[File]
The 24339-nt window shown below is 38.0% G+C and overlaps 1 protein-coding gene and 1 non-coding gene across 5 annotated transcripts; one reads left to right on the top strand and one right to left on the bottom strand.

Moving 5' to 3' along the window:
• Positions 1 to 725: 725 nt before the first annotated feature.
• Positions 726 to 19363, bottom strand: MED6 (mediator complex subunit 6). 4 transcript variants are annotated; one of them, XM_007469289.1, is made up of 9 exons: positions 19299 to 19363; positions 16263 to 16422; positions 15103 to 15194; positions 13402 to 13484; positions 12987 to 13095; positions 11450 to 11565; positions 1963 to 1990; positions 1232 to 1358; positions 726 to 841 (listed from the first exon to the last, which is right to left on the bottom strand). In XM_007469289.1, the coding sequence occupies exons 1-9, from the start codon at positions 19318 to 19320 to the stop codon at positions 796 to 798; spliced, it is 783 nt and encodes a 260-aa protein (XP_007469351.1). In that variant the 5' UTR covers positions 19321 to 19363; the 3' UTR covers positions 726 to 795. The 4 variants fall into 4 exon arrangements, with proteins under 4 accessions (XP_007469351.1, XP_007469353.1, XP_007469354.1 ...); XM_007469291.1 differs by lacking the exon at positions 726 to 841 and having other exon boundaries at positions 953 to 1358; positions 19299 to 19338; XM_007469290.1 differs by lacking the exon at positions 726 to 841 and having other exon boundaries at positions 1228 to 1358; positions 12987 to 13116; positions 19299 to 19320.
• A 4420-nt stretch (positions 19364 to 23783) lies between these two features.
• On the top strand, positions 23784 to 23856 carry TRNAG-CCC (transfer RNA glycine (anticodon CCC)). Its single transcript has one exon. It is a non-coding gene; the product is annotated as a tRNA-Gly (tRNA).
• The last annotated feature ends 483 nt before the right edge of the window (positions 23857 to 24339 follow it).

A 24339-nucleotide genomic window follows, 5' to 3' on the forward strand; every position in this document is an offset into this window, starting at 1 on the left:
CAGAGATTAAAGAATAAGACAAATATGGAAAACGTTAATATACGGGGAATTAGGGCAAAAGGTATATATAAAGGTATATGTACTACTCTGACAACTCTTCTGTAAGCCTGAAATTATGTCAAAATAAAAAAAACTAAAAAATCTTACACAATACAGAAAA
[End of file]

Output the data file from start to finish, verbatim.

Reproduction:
The 24339-nt window shown below is 38.0% G+C and overlaps 1 protein-coding gene and 1 non-coding gene across 5 annotated transcripts; one reads left to right on the top strand and one right to left on the bottom strand.

Moving 5' to 3' along the window:
• Positions 1 to 725: 725 nt before the first annotated feature.
• Positions 726 to 19363, bottom strand: MED6 (mediator complex subunit 6). 4 transcript variants are annotated; one of them, XM_007469289.1, is made up of 9 exons: positions 19299 to 19363; positions 16263 to 16422; positions 15103 to 15194; positions 13402 to 13484; positions 12987 to 13095; positions 11450 to 11565; positions 1963 to 1990; positions 1232 to 1358; positions 726 to 841 (listed from the first exon to the last, which is right to left on the bottom strand). In XM_007469289.1, the coding sequence occupies exons 1-9, from the start codon at positions 19318 to 19320 to the stop codon at positions 796 to 798; spliced, it is 783 nt and encodes a 260-aa protein (XP_007469351.1). In that variant the 5' UTR covers positions 19321 to 19363; the 3' UTR covers positions 726 to 795. The 4 variants fall into 4 exon arrangements, with proteins under 4 accessions (XP_007469351.1, XP_007469353.1, XP_007469354.1 ...); XM_007469291.1 differs by lacking the exon at positions 726 to 841 and having other exon boundaries at positions 953 to 1358; positions 19299 to 19338; XM_007469290.1 differs by lacking the exon at positions 726 to 841 and having other exon boundaries at positions 1228 to 1358; positions 12987 to 13116; positions 19299 to 19320.
• A 4420-nt stretch (positions 19364 to 23783) lies between these two features.
• On the top strand, positions 23784 to 23856 carry TRNAG-CCC (transfer RNA glycine (anticodon CCC)). Its single transcript has one exon. It is a non-coding gene; the product is annotated as a tRNA-Gly (tRNA).
• The last annotated feature ends 483 nt before the right edge of the window (positions 23857 to 24339 follow it).

A 24339-nucleotide genomic window follows, 5' to 3' on the forward strand; every position in this document is an offset into this window, starting at 1 on the left:
CAGAGATTAAAGAATAAGACAAATATGGAAAACGTTAATATACGGGGAATTAGGGCAAAAGGTATATATAAAGGTATATGTACTACTCTGACAACTCTTCTGTAAGCCTGAAATTATGTCAAAATAAAAAAAACTAAAAAATCTTACACAATACAGAAAA